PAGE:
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Synchronized Lock

Mark Spritzler
ranger
Sheriff

Joined: Feb 05, 2001
Posts: 17257
    
    6

OK, so how many times has this question been asked. But I still can't find a good answer that I like. So I am posting my lock code in the Data class, and the RemoteDataAccess class. I have tested two concurrent clients, and had one lock record #3 and loop for a few seconds, then I had the second client try to lock the same record, it waited until the first class unlocked the record before it could get a lock.
The only problem, is I have a while loop, instead of a wait()/notify(). Is this wrong?
*********lock method in my data class
public void lock(int record) throws DatabaseException{
while(lockedRecords.indexOf(new Integer(record)) < NOT_IN_LOCKED_RECORDS){}
lockedRecords.add(new Integer(record));
System.out.println(lockedRecords.toString());
}
}

******lock code in my RemoteDataAccess class
public void lock(int record) throws RemoteException, DatabaseException{
int recordIndex;
if (record == LOCK_ALL_RECORDS){
for(int loopCount = 0; loopCount < getRecordCount(); loopCount++){
lock(loopCount);
}
recordIndex = lockedRecordIndexInVector(record);
} else {
recordIndex = lockedRecordIndexInVector(record);
if (recordIndex == NOT_IN_LOCKED_RECORD){
FBNDatabase.lock(record);
lockedRecords.add(new Integer(record));
}
}
}

lockedRecords is a Vector.
Is my code threadsafe, or a big risk?
Thanks
Mark


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Peter den Haan
author
Ranch Hand

Joined: Apr 20, 2000
Posts: 3252
Originally posted by Mark Spritzler:
The only problem, is I have a while loop, instead of a wait()/notify(). Is this wrong?
Quite simply, yes. On machines without pre-emptive threads, your implementation will sooner or later hang because one thread keeps on hogging the CPU (you may fix that by incorporating a yield() in the while loop). Furthermore, it wastes large amounts of perfectly good CPU time by sitting in a tight loop like that.
Is my code threadsafe, or a big risk?
The code is not threadsafe. Take another look at it:
There are obvious problems here, for a start the braces don't match up, but I assume you meant<br /> Because there is no synchronization, nothing prevents another thread from grabbing the lock just between your while and your add, causing you to grant the same lock twice. The risk may be small but it is a major bug. You may be selling the same seat twice.
There are other, less important problems.
Using contains() rather than indexOf() would be a lot clearer.
The use of indexOf tells me you are using some type of List, probably an ArrayList or a Vector. Characteristic of these are that they are ordered and allow duplicate elements. However, for the locks you are not interested in the order and you do not want any duplicate elements! What you need is not a List, but a Set, probably a HashSet. It is no coincidence that it will be a lot faster too (O(1) instead of O(n)).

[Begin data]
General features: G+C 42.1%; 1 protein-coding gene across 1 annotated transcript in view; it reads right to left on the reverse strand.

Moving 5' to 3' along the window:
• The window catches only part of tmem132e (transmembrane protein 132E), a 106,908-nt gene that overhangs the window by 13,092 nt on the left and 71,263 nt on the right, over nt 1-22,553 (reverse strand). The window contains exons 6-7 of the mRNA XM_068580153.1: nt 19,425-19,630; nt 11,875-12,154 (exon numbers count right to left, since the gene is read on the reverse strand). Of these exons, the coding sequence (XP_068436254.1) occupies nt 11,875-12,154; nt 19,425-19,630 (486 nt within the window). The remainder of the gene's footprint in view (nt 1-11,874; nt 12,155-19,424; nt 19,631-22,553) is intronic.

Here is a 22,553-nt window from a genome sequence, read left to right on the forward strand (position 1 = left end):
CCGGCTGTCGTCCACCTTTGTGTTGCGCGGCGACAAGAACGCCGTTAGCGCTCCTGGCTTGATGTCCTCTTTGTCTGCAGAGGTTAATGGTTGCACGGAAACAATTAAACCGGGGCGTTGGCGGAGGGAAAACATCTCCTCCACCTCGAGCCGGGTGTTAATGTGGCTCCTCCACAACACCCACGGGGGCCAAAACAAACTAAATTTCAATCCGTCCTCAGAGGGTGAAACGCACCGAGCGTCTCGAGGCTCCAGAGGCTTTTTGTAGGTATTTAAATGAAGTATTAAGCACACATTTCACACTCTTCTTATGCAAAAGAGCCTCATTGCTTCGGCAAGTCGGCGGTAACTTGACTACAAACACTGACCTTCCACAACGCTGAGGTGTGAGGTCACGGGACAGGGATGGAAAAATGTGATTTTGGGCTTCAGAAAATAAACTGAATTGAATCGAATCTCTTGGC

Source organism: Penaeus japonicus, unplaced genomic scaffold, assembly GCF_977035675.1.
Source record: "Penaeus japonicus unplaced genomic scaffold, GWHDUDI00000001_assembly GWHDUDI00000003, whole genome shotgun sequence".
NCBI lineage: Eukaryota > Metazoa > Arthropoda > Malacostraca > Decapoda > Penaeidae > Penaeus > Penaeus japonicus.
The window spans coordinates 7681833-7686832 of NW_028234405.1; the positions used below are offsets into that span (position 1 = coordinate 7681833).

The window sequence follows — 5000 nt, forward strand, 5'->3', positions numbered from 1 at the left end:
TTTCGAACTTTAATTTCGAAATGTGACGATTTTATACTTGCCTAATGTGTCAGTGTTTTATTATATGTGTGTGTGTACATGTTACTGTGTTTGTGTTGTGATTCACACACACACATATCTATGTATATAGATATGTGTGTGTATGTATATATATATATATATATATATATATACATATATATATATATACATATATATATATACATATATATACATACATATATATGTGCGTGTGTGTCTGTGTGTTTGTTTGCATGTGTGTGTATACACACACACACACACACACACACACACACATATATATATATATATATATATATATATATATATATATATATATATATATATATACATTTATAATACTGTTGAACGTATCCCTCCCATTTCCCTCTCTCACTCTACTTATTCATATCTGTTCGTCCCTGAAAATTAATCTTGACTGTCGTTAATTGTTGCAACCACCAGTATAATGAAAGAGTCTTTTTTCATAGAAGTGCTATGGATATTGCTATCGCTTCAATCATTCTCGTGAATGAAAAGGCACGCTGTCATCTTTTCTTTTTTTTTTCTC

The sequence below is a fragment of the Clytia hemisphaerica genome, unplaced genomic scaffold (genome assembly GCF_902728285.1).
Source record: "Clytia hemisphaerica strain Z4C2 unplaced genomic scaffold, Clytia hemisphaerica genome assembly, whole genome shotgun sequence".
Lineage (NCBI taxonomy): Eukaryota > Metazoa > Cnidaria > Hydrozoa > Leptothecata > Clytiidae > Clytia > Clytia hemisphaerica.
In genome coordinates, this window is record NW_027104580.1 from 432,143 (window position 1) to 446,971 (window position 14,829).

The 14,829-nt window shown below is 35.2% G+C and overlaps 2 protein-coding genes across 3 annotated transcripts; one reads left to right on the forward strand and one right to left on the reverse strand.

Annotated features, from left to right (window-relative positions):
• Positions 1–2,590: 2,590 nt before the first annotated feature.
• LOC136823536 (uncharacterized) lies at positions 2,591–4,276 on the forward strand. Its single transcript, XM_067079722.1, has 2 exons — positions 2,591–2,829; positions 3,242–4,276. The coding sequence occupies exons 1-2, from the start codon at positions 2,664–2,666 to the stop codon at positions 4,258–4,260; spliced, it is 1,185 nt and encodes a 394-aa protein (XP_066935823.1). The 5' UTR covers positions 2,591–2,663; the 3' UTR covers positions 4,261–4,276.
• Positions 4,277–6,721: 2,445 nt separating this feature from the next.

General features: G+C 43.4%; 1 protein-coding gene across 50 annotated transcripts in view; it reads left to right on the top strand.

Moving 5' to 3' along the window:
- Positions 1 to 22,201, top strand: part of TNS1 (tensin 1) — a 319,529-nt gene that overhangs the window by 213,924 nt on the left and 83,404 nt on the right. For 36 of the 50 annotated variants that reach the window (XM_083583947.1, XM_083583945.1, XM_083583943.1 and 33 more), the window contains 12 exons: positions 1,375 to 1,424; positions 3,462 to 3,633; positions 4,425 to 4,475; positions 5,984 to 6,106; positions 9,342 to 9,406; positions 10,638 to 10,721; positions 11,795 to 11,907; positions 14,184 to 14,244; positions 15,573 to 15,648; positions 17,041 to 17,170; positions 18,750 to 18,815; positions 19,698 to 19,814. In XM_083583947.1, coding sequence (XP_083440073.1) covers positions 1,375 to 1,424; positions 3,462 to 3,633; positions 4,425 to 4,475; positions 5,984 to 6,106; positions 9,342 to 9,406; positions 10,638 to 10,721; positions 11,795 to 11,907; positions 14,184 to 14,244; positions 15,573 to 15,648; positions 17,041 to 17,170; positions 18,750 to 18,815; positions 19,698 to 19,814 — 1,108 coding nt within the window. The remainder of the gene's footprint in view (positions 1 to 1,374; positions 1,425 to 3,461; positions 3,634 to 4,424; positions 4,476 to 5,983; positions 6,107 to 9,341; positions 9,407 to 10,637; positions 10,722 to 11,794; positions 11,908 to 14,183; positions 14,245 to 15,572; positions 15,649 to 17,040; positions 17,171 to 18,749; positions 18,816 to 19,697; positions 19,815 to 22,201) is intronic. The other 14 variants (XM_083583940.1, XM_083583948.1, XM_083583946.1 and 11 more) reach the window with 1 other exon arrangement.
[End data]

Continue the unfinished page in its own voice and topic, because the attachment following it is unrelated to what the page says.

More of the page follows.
Finally, the while() loop above will generate huge amounts of object churn because it keeps on creating Integer objects; this will flood the garbage collector and greatly slow down your server. Create a single Integer at the start of the method and keep on using that.
- Peter

[This message has been edited by Peter den Haan (edited October 01, 2001).]
Mark Spritzler
ranger
Sheriff

Joined: Feb 05, 2001
Posts: 17257
    
    6

Again Peter you come through in the clutch.
I was reading in the O-Reilly book "Learning Java" and I read about thread and wait and notify. I think I will synchronize the "Vector", if it remains a Vector. Then in the loop, it will have a wait(). In the unlock method I will synchronize the same object, and when it is done unlocking it will call notifyAll().
In this case can I keep the Vector. Yes I know it allows duplicate values, but all it takes is one object, the Integer of the record number, whereas a HashMap will need two objects, the Key and the Object. However, thinking about it, Key is the Integer.toString(), and the object is the Integer, and then I can just use contains(TheInteger).
Thanks again Peter
Mark
Mark Spritzler
ranger
Sheriff

Joined: Feb 05, 2001
Posts: 17257
    
    6

One more thanks Peter. I made the changes and used a HashSet instead, and I tested it with two JVM's A & B trying to lock the same record, A first runs and gets the lock on the record, it then loops for a few seconds, in which I run B, which is trying to lock the record for the record that is locked by A. It waits, and when A unlocks and it notifies all, then B gets the lock. All really cool, and it only took me ten minutes to change what I had, to what you where suggesting.
HashSet is much easier with less code.
Thanks
Mark
 
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